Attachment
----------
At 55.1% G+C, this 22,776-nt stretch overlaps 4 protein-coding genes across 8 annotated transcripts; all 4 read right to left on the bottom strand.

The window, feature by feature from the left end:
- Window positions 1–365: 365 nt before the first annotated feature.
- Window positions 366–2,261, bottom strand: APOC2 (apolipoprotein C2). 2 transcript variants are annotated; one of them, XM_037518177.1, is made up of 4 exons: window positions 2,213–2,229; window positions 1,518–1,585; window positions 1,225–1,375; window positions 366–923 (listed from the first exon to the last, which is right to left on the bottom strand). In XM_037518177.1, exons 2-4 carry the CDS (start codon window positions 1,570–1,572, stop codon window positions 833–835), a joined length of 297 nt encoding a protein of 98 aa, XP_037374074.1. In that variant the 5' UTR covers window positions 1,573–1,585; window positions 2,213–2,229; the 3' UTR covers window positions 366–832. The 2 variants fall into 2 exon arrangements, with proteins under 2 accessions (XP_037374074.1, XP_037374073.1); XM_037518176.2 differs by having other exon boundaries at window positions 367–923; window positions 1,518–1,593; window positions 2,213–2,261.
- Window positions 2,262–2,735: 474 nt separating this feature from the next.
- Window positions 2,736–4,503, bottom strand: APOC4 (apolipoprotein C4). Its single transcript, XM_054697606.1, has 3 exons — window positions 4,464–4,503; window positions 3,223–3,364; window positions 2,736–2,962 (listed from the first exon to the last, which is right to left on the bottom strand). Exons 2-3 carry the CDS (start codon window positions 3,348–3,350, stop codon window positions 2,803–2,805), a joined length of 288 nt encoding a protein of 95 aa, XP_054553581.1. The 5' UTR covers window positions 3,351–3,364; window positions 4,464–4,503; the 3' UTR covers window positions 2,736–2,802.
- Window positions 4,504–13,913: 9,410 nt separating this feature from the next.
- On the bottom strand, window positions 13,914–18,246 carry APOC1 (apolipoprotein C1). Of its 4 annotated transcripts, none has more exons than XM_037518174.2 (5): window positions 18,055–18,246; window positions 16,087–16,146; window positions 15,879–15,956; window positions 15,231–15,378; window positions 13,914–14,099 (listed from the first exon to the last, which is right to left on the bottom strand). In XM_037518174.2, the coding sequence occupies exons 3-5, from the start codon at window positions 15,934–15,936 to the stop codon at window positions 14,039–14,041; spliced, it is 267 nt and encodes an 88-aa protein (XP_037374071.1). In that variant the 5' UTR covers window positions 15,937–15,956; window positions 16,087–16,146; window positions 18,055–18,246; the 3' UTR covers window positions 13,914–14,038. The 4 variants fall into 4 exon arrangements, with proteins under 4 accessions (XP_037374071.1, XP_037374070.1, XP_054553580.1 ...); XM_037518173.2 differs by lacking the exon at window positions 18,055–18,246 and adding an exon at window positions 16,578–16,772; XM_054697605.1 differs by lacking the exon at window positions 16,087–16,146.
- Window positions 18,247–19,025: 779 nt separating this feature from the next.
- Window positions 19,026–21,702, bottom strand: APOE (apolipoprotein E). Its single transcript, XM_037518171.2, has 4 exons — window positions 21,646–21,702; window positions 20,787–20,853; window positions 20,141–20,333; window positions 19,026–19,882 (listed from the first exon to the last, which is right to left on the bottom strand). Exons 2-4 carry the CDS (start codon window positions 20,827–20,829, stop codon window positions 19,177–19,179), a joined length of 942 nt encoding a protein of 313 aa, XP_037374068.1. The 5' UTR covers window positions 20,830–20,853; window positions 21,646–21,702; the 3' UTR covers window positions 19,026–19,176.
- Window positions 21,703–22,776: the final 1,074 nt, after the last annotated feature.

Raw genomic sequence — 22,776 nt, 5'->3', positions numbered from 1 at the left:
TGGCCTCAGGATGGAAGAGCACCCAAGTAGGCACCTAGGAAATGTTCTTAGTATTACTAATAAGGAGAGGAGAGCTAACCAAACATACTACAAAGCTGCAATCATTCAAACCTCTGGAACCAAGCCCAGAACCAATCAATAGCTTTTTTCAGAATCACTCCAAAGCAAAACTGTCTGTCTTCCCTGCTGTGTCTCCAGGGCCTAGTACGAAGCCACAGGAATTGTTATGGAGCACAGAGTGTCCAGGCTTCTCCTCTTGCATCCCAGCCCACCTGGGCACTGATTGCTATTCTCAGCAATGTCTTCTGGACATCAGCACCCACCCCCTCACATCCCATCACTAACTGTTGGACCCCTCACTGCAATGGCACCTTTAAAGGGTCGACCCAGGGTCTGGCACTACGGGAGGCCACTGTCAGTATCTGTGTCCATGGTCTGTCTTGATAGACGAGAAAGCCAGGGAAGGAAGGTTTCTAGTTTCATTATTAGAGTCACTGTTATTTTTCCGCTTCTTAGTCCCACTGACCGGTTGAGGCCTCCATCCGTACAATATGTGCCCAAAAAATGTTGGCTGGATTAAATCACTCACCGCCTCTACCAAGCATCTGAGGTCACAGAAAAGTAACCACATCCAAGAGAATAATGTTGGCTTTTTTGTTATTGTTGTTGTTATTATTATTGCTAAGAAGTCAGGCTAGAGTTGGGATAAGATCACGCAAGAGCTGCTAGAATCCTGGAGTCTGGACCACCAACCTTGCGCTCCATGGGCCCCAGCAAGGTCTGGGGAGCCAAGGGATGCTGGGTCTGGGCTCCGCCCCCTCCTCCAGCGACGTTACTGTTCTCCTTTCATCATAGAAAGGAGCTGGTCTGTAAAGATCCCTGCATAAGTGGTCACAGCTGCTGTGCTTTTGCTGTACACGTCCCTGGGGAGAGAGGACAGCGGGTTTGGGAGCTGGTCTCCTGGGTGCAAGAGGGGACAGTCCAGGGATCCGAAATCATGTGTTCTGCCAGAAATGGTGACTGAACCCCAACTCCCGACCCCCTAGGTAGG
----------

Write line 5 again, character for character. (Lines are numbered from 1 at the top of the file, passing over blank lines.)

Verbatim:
- Window positions 2,262–2,735: 474 nt separating this feature from the next.